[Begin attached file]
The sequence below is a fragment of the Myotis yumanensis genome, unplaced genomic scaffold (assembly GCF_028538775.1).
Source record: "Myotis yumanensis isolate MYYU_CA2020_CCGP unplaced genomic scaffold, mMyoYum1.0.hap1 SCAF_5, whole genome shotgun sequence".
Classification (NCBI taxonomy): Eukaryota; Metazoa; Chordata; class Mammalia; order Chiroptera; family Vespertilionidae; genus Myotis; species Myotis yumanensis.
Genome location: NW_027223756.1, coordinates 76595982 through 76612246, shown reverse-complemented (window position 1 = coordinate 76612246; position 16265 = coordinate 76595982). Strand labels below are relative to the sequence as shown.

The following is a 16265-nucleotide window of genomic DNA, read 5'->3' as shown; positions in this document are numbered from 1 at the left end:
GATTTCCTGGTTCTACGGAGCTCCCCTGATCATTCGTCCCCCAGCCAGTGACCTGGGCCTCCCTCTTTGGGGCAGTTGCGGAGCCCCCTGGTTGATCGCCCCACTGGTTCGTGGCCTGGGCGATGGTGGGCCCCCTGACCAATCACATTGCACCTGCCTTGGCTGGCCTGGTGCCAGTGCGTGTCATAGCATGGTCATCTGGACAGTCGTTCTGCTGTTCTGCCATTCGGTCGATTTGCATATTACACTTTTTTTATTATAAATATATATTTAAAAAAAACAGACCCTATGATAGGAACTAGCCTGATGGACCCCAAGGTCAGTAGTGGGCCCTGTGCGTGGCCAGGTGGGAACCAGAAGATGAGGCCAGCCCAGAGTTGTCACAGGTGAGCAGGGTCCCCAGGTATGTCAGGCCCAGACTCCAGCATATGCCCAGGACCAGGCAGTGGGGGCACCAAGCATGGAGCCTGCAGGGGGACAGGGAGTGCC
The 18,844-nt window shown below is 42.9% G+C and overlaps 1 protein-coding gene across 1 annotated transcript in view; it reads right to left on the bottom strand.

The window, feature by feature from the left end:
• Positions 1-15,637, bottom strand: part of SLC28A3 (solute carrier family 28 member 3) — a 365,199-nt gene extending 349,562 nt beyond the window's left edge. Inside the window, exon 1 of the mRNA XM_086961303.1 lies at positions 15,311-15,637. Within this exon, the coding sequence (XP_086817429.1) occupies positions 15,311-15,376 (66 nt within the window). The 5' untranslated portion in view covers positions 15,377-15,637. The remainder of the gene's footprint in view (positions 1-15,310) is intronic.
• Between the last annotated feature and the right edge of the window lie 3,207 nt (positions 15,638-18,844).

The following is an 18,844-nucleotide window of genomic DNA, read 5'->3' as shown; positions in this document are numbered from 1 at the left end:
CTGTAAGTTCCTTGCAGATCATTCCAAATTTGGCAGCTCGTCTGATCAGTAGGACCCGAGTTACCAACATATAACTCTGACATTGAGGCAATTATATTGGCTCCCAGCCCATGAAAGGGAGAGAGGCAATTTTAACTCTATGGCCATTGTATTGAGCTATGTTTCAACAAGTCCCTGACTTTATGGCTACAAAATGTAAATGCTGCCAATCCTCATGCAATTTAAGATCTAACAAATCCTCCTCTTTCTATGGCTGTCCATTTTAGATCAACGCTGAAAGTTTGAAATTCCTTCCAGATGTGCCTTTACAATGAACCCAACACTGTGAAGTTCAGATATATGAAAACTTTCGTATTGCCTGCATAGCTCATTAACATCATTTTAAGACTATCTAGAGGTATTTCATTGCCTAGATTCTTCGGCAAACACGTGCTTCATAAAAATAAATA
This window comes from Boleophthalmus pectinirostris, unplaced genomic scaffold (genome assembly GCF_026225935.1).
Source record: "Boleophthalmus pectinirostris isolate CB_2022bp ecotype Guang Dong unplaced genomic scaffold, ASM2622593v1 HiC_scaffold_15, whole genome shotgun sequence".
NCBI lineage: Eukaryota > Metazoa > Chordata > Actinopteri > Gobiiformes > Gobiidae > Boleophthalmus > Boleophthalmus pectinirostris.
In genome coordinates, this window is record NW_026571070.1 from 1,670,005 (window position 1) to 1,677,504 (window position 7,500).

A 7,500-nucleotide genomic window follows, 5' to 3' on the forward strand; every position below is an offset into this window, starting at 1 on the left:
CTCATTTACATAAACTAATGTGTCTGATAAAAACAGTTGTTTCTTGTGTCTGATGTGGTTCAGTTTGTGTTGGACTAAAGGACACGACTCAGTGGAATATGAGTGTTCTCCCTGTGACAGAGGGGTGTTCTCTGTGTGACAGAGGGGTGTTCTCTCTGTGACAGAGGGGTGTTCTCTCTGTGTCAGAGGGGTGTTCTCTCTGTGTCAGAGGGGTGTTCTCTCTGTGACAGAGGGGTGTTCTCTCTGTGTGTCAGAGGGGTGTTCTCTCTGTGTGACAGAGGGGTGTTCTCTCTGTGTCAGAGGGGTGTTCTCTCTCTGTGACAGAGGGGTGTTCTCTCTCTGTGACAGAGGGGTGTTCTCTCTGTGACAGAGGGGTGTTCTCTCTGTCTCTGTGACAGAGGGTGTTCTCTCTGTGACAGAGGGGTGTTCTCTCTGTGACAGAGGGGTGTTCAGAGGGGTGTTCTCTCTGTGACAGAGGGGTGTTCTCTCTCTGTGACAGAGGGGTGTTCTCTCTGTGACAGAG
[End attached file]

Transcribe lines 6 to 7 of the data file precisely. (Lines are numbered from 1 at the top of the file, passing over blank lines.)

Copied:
GATTTCCTGGTTCTACGGAGCTCCCCTGATCATTCGTCCCCCAGCCAGTGACCTGGGCCTCCCTCTTTGGGGCAGTTGCGGAGCCCCCTGGTTGATCGCCCCACTGGTTCGTGGCCTGGGCGATGGTGGGCCCCCTGACCAATCACATTGCACCTGCCTTGGCTGGCCTGGTGCCAGTGCGTGTCATAGCATGGTCATCTGGACAGTCGTTCTGCTGTTCTGCCATTCGGTCGATTTGCATATTACACTTTTTTTATTATAAATATATATTTAAAAAAAACAGACCCTATGATAGGAACTAGCCTGATGGACCCCAAGGTCAGTAGTGGGCCCTGTGCGTGGCCAGGTGGGAACCAGAAGATGAGGCCAGCCCAGAGTTGTCACAGGTGAGCAGGGTCCCCAGGTATGTCAGGCCCAGACTCCAGCATATGCCCAGGACCAGGCAGTGGGGGCACCAAGCATGGAGCCTGCAGGGGGACAGGGAGTGCC
The 18,844-nt window shown below is 42.9% G+C and overlaps 1 protein-coding gene across 1 annotated transcript in view; it reads right to left on the bottom strand.